I wrote a week ago about the £3.5m loan that Circle Health had asked for, and obtained, from the government in order to fund a capital investment programme at Hinchingbrooke hospital, the first NHS hospital to be taken over by a private company.
Circle, some of whose major shareholders are substantial contributors to Tory party funds, needed additional funding to carry out their planned investment – and unlike an NHS hospital that couldn’t meet its obligations, it received the requested cash rather than being placed into administration.
That tells its own story. But it turns out that the £3.5m was not the first funding that Circle has requested and received from the government.
In October last year, the health company received an advance of £4 million from the NHS because of ‘cash flow issues’ – on top of a £46m cash injection it asked shareholders to stump up because of its £33m loss in 2011. Circle then lost £29m in 2012.
There are obvious conclusions to be drawn from this about the government’s belief – which persists in spite of the debacles of G4S and other companies – that private providers are somehow more efficient than publicly-run services. Though last week’s announcement that the NHS had to fork out £53m to buy back the Lister Surgicentre from Carillion after 3 patients died and several went needlessly blind must have laid that myth to rest in the mind of anyone not ideologically determined to ignore the obvious.
Circle needs to generate a ‘surplus’ of (or cut costs by) £70m over a 10-year period to break even on the debt it assumed when it took over Hinchingbrooke hospital, but the repeated requests for cash make the prospects of achieving that look exceedingly thin – and raise serious concerns about patient safety if it tries.
But while there is a clear hypocrisy in the the government providing cash injections to a private provider owned by Tory donors, the underlying lesson applies to private companies and true NHS hospitals alike:
Hospitals cost money – no matter who is running them – and the government is trying to run them ‘on the cheap’.
The government pays ‘tariffs’ to hospitals for different treatments, but these are inadequate to cover the true costs – especially for emergency care such as A&E, and for the treatment of the elderly and of people with chronic conditions.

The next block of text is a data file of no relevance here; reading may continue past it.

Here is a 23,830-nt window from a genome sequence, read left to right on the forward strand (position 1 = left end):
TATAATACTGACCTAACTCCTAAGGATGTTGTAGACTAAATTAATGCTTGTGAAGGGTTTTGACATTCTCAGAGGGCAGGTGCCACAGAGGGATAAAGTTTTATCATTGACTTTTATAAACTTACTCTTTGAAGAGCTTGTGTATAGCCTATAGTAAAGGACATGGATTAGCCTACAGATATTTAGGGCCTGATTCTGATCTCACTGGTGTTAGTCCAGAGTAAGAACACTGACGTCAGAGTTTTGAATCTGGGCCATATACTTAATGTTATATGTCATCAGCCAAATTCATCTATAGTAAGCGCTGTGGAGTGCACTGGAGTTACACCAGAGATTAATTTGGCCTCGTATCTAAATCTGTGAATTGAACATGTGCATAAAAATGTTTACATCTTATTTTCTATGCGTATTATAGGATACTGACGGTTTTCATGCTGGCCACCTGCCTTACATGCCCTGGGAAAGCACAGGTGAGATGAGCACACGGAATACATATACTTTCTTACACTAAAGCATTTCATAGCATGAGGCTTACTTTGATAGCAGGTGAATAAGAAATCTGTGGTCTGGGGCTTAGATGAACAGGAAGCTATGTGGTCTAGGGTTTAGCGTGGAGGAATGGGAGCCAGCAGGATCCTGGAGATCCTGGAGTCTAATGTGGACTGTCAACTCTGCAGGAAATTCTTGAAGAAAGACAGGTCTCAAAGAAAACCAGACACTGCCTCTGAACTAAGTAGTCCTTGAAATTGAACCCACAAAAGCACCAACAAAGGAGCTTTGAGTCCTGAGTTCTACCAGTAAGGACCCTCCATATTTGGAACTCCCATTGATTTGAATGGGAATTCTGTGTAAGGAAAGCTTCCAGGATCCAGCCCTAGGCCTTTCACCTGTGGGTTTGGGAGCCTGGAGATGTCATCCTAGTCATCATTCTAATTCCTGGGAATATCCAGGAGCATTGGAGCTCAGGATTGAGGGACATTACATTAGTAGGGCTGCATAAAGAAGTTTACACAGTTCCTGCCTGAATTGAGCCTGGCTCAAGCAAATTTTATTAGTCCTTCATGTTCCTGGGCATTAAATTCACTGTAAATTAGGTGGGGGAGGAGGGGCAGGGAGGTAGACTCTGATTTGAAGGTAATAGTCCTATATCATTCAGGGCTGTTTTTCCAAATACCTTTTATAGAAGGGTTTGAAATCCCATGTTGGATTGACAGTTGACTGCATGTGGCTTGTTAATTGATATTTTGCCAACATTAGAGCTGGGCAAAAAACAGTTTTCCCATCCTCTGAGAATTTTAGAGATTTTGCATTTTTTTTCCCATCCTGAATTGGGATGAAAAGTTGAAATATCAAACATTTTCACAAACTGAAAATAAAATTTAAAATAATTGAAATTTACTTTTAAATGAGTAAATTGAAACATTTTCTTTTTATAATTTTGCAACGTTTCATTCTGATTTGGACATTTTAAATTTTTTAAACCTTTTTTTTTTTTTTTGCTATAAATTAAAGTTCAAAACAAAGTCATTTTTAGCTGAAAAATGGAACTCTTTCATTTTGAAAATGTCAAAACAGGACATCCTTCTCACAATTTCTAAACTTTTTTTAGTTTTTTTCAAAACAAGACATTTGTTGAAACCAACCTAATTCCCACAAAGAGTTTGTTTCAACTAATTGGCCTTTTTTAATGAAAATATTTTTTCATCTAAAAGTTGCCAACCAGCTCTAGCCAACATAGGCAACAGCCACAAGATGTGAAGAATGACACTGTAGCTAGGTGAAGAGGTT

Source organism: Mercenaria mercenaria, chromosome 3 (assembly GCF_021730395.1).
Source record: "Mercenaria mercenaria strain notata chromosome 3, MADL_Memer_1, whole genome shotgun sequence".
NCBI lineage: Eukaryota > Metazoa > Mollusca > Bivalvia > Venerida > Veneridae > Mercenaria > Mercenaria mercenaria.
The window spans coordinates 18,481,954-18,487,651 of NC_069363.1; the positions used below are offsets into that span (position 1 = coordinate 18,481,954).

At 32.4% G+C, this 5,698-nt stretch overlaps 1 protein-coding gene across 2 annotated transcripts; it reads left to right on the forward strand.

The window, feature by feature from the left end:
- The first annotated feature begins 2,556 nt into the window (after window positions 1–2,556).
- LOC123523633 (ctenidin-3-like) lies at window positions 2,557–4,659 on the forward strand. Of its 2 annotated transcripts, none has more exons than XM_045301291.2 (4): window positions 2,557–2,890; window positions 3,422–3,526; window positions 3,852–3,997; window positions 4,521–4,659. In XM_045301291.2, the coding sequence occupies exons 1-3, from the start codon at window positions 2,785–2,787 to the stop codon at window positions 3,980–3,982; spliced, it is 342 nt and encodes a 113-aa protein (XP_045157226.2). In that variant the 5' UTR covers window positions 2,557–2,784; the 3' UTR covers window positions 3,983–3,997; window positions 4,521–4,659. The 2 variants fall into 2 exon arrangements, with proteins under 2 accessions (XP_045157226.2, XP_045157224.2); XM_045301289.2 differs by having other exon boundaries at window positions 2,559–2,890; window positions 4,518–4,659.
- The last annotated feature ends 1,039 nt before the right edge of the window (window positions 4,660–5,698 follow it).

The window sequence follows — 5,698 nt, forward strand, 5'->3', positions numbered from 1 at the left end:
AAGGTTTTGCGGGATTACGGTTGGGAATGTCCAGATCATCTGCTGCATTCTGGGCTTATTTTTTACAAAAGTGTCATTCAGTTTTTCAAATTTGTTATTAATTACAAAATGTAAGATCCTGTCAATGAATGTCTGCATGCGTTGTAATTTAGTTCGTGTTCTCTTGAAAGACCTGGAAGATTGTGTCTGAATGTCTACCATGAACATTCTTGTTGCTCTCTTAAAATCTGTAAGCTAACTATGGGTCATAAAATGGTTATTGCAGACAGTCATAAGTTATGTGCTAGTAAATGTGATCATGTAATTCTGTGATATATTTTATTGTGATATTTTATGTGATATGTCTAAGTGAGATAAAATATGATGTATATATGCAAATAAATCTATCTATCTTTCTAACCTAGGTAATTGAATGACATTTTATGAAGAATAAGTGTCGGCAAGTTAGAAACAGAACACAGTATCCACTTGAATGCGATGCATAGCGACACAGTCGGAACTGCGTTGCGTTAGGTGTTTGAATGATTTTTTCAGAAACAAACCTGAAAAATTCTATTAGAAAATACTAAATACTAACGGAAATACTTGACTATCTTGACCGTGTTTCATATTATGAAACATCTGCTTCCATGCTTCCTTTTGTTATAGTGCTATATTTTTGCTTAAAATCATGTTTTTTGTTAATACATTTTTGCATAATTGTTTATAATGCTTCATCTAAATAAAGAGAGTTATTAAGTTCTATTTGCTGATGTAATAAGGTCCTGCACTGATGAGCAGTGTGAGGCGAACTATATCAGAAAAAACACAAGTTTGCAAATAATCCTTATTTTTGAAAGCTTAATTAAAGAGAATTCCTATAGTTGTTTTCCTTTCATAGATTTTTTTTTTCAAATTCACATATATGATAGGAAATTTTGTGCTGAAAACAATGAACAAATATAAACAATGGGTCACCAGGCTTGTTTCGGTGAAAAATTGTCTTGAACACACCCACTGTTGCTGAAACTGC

This is the truth that lies behind the government’s decisions to close, downgrade or break up smaller NHS Trusts – and its targeting of others for ‘failure regimes‘ that Health Secretary Jeremy Hunt has already announced will end in closure.
By consolidating services into a small number of large centres the Tories – in spite of the known and obvious risks to the wellbeing of patients, are removing the inevitably-costly emergency services and chronic care from the equation in as many towns and areas as possible. This leaves the juicy, potentially-profitable conveyor-belt services like joint-replacements for private companies to provide.
The government’s decision to put Mid Staffs into administration and then to downgrade it, and the now legally-overturned decision to turn Lewisham’s university hospital into a ‘hip and knee replacement centre’, are clear indicators of its plan: turn as much of the NHS as possible into ‘profit-centres’ for its backers while concentrating the costly ‘loss-making’ (a nonsense concept in the NHS, as it costs what it costs) treatments into as few centres as possible.
But Circle are ‘letting the side down’ – at least as long as people recognise it. By trying to run a whole hospital, including chronic and emergency services, as a surplus-generating operation – and needing handouts to manage it – they are revealing a truth that is obvious to most of us but unpalatable to Hunt, Cameron and their fellow NHS-ideologues.
This government is subjecting the NHS to chronic underfunding that no one can cope with while breaking even, let alone making money.
The government, and its media pals, claim that the problems in the NHS are attributable to a ‘target culture’, or a ‘lack of compassion‘ on the part of healthcare professionals. But Francis, Keogh and others have found that it is caused overwhelmingly by one factor – understaffing, which is directly related to underfunding.
If the Circle situation is seen with open, objective eyes, it not only demonstrates the utter fallacy of the idea that private companies are more efficient in delivering crucial public services, but also gives the lie (as if it wasn’t already obvious) to the ridiculous claim that the Tory-led government ‘can be trusted with the NHS’.